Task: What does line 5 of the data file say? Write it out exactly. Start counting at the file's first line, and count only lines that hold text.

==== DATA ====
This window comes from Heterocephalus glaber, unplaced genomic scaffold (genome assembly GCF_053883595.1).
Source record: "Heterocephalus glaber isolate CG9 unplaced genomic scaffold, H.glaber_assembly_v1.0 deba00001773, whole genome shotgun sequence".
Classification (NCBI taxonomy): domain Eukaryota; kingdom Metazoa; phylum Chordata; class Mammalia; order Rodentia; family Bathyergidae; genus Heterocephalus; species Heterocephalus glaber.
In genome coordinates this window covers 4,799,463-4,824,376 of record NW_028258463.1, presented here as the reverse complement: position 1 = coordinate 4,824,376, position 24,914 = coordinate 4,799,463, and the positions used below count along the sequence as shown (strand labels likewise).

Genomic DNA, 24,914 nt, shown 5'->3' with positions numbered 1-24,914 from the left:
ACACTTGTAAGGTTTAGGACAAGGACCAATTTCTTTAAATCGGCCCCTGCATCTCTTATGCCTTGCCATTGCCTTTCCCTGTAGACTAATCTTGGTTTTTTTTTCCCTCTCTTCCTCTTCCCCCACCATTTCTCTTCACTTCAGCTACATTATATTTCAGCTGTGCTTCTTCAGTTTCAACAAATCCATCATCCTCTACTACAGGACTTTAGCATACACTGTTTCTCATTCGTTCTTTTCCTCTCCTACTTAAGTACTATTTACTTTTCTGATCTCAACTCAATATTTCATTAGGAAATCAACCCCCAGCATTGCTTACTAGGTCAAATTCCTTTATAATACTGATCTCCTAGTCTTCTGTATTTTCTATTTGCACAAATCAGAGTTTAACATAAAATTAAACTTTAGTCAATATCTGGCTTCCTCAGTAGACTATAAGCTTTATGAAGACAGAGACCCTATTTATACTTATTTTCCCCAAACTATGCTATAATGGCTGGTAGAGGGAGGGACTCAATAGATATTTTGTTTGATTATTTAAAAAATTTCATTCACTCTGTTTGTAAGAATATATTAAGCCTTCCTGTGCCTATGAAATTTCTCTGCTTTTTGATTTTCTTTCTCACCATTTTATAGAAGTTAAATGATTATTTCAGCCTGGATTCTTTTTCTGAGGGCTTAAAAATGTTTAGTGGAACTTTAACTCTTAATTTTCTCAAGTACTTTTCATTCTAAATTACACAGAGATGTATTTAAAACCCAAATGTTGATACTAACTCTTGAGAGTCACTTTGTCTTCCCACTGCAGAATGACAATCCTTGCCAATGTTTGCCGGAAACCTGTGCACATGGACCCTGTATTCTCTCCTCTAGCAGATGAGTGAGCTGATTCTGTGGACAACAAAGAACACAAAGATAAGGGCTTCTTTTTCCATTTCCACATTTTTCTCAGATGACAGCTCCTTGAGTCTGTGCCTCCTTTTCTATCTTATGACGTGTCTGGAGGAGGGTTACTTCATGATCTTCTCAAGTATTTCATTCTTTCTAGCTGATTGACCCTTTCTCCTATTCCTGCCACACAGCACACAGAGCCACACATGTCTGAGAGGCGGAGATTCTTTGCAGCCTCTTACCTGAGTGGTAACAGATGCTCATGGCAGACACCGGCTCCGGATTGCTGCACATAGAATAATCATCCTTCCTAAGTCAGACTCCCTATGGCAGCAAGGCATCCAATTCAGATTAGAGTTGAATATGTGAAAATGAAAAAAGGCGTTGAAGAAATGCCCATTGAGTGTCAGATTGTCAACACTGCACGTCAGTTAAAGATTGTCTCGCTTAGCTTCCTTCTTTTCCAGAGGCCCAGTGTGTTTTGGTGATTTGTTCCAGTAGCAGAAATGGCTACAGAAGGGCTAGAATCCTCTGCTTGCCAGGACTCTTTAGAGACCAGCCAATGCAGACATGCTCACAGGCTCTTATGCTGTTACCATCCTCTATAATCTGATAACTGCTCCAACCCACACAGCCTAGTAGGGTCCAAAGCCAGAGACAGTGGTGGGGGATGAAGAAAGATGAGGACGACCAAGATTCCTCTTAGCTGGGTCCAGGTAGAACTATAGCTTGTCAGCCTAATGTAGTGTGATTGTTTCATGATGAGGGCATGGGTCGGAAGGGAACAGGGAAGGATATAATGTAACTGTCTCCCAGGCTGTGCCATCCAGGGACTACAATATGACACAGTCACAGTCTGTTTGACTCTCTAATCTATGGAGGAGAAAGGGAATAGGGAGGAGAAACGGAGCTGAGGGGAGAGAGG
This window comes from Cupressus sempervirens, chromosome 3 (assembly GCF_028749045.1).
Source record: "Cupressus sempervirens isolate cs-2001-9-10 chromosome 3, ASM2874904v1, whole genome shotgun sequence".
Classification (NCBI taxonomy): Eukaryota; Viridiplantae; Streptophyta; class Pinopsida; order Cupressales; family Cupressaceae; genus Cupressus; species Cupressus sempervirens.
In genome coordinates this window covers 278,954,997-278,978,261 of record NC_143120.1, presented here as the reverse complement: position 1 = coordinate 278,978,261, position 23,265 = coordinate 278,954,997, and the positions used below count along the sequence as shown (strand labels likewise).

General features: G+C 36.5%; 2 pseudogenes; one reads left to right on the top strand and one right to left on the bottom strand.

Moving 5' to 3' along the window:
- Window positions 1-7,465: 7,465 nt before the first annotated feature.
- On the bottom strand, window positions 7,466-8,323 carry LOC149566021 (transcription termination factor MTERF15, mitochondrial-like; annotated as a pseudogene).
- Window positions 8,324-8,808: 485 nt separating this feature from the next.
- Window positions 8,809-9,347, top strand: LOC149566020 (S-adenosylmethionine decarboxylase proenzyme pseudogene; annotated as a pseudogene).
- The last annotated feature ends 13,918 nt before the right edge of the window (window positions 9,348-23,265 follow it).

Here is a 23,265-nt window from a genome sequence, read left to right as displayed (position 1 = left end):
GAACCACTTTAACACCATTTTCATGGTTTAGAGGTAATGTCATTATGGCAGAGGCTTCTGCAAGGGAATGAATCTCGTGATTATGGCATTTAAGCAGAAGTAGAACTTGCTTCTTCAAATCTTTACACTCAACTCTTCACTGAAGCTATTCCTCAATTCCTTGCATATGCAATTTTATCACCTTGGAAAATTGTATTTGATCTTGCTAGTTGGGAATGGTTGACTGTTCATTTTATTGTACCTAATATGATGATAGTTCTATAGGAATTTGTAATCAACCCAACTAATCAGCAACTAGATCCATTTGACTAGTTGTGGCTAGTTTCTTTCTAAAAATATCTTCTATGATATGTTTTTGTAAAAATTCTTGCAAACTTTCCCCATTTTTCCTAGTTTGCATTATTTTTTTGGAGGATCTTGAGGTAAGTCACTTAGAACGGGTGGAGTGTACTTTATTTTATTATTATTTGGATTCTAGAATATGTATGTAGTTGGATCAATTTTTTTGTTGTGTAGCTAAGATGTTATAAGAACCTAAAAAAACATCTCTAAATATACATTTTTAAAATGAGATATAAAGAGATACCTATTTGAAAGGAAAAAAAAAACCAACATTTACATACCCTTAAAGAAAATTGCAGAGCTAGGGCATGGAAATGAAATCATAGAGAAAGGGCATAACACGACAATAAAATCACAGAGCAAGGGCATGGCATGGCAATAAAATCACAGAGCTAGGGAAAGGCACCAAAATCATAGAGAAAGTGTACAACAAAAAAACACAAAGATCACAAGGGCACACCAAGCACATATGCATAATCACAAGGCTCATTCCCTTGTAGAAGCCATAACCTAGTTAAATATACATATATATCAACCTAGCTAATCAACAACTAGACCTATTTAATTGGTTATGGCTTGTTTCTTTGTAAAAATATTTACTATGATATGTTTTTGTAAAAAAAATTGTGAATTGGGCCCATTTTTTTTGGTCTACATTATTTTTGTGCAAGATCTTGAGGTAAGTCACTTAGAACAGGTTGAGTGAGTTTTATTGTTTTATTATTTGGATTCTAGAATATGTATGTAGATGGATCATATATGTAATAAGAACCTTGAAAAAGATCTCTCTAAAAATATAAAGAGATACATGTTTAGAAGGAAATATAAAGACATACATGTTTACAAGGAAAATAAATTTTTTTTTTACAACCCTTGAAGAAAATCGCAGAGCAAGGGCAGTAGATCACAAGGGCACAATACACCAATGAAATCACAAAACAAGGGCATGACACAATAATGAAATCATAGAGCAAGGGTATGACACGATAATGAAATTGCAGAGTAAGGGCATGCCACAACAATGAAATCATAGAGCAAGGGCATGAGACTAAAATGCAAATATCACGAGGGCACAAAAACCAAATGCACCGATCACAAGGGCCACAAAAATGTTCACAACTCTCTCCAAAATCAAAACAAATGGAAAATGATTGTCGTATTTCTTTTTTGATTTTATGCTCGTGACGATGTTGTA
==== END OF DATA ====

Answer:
Genomic DNA, 24,914 nt, shown 5'->3' with positions numbered 1-24,914 from the left: